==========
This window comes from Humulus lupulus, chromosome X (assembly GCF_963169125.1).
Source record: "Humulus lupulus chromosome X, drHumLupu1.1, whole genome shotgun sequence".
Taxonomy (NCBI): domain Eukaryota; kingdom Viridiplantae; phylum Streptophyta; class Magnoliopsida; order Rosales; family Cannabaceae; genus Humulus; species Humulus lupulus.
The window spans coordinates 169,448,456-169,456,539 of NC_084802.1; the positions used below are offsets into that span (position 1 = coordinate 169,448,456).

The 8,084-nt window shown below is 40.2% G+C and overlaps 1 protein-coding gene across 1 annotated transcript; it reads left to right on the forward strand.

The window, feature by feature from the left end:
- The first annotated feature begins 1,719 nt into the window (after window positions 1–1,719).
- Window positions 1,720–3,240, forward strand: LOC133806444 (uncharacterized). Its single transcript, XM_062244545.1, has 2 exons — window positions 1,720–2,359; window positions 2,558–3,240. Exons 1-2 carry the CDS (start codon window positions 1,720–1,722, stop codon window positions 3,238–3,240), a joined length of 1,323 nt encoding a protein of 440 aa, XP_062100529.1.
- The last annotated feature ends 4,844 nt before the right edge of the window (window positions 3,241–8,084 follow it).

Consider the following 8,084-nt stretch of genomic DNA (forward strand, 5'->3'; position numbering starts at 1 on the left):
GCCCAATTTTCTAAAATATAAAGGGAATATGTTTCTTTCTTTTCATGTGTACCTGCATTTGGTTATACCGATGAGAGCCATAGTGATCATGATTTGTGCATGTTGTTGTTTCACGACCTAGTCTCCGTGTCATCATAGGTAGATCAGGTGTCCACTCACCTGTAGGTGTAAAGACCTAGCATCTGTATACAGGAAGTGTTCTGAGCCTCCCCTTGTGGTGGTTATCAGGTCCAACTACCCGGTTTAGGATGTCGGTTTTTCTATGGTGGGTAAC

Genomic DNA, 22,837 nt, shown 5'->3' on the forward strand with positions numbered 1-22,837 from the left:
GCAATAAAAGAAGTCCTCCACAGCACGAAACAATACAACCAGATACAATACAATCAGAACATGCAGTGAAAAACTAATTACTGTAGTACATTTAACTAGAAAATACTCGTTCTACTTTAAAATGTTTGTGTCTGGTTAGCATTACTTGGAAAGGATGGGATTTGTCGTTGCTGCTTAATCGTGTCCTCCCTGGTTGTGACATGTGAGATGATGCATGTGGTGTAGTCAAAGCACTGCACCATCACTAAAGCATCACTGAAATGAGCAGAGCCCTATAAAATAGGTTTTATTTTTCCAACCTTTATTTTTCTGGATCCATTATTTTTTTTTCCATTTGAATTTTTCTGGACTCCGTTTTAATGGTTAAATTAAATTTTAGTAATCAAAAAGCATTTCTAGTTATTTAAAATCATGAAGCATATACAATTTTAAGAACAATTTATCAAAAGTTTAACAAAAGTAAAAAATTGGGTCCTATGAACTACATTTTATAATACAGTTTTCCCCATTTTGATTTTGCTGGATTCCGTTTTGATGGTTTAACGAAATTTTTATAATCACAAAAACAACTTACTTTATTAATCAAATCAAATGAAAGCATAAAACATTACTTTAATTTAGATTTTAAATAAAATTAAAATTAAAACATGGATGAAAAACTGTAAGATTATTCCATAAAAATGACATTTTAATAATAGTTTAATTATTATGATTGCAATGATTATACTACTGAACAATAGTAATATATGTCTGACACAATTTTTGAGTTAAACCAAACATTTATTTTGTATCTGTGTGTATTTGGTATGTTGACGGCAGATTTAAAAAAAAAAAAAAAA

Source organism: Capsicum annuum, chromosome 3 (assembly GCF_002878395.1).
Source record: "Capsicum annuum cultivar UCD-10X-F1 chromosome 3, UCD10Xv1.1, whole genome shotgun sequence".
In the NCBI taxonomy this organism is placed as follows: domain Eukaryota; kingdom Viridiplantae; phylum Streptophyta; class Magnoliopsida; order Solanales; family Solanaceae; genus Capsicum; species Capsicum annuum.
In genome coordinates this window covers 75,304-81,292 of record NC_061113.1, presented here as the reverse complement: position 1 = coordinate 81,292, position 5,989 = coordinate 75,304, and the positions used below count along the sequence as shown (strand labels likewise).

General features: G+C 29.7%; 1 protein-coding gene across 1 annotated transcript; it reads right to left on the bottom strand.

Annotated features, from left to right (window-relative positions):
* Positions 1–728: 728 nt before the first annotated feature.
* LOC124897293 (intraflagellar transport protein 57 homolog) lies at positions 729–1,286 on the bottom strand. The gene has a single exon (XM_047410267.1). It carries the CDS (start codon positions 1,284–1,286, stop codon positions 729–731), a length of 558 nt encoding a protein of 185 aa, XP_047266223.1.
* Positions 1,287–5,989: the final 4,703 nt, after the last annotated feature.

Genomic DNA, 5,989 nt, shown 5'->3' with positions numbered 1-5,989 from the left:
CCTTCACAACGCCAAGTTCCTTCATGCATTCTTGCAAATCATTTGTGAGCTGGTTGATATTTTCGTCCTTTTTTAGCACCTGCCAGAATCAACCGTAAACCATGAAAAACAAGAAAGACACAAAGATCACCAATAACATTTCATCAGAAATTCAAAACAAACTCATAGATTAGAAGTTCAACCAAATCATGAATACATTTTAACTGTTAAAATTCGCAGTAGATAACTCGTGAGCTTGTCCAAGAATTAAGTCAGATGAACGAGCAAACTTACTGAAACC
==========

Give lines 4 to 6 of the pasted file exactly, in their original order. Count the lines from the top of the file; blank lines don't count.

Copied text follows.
The window spans coordinates 169,448,456-169,456,539 of NC_084802.1; the positions used below are offsets into that span (position 1 = coordinate 169,448,456).

The 8,084-nt window shown below is 40.2% G+C and overlaps 1 protein-coding gene across 1 annotated transcript; it reads left to right on the forward strand.

The window, feature by feature from the left end: